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Catholic Schools, Fayose in Face-off Over Education Tax

The new education levy introduced by the Ekiti State Government is setting it against the Catholic Church, which has vowed to take the matter to court. KAMARUDEEN OGUNDELE writes about the issues

When the 2015 Ekiti State Education Summit was convened by Governor Ayodele Fayose to chart a new future for education in the state, nobody knew the outcome would generate a fresh crisis in the education sector.

Speaking on the theme, ‘Restoring the lost glory’, the Chairman of the Summit and the Oluyin of Iyin Ekiti, Oba Ademola Ajakaye, lamented that students could not construct simple sentences any longer.

“If we are able to get it right at this level, the story would change for the better,” he said urging parents to be part of the change.

The then Provost, College of Education, Ikere Ekiti, Prof. Francesca Aladejana, in her papers, said education should be built on strong moral values and religious knowledge, calling for a review of the curriculum.

In its resolution, the summit agreed that “funding of education is no more government business alone, all stakeholders must be part. It should be a cost sharing arrangement.

“Entrepreneurship education should be given priority at primary and secondary school levels; welfare of teachers should be given top priority, parents should intensify monitoring of their children and Ministry of Education officials should monitor teachers.”

The governor at the summit also promised to go after private school owners.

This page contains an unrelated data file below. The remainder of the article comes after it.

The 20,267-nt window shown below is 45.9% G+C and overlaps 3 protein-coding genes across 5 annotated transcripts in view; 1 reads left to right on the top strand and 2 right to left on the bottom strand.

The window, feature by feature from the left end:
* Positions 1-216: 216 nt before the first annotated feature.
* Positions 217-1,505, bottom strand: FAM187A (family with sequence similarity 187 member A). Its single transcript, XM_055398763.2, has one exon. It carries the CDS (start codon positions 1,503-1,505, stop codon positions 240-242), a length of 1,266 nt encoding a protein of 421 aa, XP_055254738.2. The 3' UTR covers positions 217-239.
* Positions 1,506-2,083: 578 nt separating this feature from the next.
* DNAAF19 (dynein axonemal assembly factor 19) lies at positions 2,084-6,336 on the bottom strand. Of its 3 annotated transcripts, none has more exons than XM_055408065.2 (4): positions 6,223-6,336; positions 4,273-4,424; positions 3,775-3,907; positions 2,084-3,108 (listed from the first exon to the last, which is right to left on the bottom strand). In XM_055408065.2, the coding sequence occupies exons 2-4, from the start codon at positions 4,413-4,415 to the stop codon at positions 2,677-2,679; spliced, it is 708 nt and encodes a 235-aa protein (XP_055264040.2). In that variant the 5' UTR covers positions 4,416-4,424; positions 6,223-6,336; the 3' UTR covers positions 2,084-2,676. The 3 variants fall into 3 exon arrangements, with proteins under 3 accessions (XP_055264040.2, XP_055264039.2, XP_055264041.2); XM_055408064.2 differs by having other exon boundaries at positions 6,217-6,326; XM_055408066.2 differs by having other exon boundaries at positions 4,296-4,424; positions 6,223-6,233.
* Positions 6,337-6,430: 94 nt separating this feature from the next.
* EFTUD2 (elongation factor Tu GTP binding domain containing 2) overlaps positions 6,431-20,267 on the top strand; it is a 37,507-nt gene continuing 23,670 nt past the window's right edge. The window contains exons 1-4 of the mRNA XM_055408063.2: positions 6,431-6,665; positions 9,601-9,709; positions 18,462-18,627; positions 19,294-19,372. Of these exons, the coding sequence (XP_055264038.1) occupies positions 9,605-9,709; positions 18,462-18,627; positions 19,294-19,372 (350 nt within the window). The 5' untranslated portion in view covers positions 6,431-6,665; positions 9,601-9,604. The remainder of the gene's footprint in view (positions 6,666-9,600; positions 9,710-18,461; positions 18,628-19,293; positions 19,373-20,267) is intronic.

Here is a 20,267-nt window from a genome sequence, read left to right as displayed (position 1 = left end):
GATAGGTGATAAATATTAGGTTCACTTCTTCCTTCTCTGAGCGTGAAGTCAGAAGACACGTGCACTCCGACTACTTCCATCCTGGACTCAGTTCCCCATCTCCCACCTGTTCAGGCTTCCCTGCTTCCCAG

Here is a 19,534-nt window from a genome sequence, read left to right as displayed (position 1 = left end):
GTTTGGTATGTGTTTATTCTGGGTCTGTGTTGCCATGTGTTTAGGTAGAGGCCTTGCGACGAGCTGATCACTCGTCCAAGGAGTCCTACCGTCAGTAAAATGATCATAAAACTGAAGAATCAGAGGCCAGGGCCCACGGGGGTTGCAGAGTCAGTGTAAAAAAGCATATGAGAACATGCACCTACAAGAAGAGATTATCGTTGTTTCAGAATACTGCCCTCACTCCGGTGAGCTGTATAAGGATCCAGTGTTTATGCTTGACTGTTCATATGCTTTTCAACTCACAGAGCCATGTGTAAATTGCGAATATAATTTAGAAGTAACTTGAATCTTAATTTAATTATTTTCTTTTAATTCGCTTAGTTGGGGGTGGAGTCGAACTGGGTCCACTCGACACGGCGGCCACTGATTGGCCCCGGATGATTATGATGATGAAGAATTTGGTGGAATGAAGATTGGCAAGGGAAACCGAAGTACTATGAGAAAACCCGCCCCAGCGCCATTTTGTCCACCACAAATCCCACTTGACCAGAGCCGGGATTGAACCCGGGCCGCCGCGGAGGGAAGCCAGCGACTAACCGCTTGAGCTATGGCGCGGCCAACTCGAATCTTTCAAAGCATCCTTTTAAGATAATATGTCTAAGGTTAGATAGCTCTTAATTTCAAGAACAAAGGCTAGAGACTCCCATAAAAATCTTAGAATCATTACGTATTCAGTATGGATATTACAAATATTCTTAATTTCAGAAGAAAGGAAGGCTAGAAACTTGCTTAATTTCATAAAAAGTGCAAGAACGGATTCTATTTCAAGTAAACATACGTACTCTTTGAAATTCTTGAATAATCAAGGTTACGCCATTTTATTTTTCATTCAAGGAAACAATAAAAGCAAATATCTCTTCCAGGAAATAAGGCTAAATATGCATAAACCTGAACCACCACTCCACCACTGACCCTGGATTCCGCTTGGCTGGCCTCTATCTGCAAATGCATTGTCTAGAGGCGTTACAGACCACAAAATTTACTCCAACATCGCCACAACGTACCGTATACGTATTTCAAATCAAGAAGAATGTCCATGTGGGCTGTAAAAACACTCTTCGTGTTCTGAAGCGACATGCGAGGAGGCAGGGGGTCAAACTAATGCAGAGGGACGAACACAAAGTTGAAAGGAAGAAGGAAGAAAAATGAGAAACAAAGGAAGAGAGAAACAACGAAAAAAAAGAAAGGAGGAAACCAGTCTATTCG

“We are going to take the issue of taxation seriously as no government thrives without it. Private school owners should pay up their dues and levies,” he said.

A few days after the summit, the government announced a new tax regime where pupils in primary and secondary schools would be required to pay N500 each and N1,000 each per term, respectively, if finally approved.

The state Commissioner for Education, Science and Technology, Mr. Jide Egunjobi, made this known in a press release made available by the Chief Press Secretary to the Governor, Idowu Adelusi.

According to the statement, there are 178,263 students in the 879 public primary schools; 48,960 in Junior Secondary Schools and 55,677 in Senior Secondary Schools in Ekiti State, making a total of 282,900.

Egunjobi said all stakeholders in the education sector, including parents and teachers, consented to the introduction of the education development levy at the Summit.

“Before now, secondary school students were paying N100 as PTA levy, N300 for Extra Lesson and N600 as Examination Fee while primary school students were paying N100 as PTA levy, N300 for extra lesson and N200 as Examination fee, making N600 per term,” he said.

“Apart from the Educational Development Levy of N1,000, secondary school students will pay N500 as Parents Teachers Association’s levy, N600 for examination, N300 for extra lesson, making N2, 400 per term while it is proposed that primary school pupils will pay N100 as PTA levy, N100 for Extra Lesson, N100 for examination, making a total of N800 per term.

“Students of public schools in Ekiti were paying PTA, examination and extra lesson levies before Governor Fayose assumed office,” the statement said.

Egunjobi reiterated the government’s commitment to the restoration of the State’s lost glory in the education sector.
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